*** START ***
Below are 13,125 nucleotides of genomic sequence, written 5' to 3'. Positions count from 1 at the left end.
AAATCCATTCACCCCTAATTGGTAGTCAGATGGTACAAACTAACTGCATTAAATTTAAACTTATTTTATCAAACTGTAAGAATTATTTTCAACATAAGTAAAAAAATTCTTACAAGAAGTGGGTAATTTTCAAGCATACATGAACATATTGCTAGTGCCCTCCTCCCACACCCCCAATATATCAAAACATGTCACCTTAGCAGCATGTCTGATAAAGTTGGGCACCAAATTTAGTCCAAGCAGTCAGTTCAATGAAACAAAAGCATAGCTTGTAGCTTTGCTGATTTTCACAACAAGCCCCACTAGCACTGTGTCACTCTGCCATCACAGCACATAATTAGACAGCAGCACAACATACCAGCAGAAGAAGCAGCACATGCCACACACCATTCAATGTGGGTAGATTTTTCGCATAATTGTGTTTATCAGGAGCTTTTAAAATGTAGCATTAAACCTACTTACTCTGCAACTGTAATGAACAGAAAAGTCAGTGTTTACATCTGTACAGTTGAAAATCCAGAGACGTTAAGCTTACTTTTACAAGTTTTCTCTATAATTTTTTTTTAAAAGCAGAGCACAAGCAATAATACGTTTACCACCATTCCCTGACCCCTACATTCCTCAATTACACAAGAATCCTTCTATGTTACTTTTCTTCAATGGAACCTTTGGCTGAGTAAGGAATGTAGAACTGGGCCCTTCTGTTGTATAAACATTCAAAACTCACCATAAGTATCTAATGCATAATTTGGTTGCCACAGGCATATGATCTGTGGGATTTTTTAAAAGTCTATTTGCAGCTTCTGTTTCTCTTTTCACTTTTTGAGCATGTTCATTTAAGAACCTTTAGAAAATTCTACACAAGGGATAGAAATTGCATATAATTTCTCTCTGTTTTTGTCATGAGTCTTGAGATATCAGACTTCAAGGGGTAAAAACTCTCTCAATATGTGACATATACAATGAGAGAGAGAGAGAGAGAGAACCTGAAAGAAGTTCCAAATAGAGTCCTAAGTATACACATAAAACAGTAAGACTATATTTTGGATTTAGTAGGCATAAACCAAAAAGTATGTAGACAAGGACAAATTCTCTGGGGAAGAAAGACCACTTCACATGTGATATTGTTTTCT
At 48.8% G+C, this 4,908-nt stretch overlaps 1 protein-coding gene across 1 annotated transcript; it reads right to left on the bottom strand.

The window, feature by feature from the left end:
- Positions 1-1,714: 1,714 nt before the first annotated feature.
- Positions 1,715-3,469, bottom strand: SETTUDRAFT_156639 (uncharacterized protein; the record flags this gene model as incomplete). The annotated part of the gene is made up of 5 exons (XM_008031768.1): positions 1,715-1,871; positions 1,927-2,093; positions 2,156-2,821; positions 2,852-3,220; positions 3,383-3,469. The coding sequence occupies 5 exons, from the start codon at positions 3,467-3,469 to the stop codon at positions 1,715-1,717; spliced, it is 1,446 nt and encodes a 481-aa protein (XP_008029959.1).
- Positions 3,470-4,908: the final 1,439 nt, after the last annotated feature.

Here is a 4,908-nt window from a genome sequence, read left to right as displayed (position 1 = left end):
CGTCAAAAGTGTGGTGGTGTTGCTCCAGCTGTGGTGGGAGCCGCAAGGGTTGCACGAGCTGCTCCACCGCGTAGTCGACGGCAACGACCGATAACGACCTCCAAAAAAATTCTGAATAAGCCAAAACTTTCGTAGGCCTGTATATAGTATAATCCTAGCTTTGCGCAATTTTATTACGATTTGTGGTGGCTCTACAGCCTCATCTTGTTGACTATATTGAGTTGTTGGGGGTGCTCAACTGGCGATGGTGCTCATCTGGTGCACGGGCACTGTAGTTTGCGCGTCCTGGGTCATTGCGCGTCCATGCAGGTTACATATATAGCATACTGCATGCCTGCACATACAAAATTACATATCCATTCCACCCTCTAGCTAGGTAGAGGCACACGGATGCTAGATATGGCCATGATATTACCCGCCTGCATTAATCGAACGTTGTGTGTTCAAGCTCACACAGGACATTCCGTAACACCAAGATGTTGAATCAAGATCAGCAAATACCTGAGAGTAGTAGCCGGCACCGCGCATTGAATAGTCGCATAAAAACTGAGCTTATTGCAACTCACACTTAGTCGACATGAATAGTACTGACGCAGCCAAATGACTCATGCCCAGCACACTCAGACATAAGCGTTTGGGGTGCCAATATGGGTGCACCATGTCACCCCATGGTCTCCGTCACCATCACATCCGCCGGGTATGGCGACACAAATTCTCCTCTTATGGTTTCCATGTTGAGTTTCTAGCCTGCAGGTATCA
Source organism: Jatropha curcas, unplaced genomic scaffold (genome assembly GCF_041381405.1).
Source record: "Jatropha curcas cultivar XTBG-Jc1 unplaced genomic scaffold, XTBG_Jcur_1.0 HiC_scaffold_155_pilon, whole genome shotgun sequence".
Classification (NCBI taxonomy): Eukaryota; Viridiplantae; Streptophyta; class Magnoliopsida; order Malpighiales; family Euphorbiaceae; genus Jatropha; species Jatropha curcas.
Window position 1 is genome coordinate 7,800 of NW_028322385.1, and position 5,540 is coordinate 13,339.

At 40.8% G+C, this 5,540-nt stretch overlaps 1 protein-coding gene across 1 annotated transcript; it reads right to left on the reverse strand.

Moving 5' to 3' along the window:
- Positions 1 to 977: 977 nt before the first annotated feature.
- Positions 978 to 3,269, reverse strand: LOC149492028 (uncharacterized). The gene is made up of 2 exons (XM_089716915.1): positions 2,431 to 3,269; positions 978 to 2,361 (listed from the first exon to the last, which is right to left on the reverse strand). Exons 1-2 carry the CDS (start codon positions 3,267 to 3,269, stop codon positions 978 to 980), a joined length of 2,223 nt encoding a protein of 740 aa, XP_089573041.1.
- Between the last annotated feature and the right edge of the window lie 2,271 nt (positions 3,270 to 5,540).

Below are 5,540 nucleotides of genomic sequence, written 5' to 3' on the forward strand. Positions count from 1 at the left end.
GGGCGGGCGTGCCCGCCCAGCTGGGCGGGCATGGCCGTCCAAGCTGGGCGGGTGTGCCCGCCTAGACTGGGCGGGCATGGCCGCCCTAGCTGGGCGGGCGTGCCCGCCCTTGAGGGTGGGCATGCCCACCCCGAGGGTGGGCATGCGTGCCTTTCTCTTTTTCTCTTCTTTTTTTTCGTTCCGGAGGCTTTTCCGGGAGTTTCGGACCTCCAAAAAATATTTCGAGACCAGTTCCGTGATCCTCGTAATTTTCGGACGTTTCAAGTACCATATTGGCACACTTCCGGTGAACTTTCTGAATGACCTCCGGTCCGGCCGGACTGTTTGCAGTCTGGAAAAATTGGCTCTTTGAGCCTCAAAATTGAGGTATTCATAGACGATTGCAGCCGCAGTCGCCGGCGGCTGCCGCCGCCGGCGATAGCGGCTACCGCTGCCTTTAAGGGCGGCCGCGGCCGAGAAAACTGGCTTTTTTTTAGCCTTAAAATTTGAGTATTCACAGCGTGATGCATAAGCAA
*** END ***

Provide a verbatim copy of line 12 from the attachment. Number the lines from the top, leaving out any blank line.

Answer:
Classification (NCBI taxonomy): Eukaryota; Viridiplantae; Streptophyta; class Magnoliopsida; order Malpighiales; family Euphorbiaceae; genus Jatropha; species Jatropha curcas.